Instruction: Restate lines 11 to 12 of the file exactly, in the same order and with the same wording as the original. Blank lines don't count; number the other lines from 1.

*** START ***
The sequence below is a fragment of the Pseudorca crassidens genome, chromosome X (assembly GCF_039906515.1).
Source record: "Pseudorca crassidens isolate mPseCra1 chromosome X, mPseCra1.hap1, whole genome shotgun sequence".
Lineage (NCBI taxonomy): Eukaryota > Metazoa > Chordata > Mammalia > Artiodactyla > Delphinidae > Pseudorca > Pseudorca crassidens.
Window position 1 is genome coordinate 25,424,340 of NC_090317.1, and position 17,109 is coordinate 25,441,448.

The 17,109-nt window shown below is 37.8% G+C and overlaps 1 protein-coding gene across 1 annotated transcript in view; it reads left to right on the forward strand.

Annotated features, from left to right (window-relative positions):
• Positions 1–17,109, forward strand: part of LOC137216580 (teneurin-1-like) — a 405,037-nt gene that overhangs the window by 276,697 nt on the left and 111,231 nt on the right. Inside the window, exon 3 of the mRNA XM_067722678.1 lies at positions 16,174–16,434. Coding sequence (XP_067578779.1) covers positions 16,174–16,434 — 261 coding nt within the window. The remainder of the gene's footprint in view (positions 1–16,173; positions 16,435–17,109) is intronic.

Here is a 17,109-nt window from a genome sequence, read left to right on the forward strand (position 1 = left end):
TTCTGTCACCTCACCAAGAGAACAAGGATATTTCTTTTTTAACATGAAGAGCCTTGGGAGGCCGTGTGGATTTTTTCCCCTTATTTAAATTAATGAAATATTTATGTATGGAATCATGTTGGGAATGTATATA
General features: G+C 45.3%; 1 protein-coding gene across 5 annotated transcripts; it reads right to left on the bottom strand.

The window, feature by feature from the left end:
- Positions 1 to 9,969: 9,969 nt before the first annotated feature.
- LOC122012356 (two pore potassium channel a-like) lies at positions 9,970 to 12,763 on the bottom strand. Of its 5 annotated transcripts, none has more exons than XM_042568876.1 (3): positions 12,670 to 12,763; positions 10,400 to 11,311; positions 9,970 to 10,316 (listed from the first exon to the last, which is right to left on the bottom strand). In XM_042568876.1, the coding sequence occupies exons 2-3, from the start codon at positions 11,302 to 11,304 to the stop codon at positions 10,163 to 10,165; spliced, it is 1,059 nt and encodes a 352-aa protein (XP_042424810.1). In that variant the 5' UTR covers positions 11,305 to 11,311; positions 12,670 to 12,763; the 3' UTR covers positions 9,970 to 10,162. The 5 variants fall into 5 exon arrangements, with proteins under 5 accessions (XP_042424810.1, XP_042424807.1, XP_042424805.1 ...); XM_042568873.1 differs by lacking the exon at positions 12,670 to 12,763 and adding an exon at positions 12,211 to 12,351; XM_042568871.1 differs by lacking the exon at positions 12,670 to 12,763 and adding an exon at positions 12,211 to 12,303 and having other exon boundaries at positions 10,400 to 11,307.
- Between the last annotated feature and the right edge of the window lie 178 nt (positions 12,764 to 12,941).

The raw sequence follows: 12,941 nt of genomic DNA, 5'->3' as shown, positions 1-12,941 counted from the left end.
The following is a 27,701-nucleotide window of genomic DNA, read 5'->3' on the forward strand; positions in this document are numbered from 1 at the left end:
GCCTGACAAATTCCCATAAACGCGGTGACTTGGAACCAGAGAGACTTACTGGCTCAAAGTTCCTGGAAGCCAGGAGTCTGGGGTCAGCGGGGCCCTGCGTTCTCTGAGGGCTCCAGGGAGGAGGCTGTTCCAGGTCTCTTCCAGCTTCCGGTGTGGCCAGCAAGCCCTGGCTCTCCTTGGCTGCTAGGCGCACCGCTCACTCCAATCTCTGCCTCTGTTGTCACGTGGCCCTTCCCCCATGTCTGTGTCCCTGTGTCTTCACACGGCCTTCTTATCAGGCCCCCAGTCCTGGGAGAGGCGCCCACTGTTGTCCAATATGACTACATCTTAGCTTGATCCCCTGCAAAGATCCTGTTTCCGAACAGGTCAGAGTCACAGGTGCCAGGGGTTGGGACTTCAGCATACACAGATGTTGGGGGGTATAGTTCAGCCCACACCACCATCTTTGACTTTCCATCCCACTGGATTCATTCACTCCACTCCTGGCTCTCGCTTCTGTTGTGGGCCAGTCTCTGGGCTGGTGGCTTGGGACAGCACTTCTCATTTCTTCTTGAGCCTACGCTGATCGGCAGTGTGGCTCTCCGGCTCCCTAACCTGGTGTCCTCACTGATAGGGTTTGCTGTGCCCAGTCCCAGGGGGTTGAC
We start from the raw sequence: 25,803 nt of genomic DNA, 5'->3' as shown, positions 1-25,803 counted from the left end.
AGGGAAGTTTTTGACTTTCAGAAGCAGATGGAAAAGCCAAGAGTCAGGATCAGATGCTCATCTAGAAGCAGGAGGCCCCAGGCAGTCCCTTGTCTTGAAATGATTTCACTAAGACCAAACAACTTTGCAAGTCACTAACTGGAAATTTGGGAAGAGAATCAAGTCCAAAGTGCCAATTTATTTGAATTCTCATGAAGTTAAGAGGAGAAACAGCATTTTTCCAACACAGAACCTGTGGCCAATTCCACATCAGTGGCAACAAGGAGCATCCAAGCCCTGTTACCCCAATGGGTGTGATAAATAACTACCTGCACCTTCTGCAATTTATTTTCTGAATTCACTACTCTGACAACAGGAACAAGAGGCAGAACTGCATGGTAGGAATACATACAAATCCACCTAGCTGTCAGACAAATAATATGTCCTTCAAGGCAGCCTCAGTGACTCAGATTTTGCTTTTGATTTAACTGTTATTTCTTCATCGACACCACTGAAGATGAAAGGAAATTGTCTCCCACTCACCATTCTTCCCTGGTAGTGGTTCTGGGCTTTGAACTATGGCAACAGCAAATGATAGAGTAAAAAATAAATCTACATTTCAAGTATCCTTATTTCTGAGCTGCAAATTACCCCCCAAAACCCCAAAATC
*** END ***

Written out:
The window, feature by feature from the left end:
- Positions 1 to 9,969: 9,969 nt before the first annotated feature.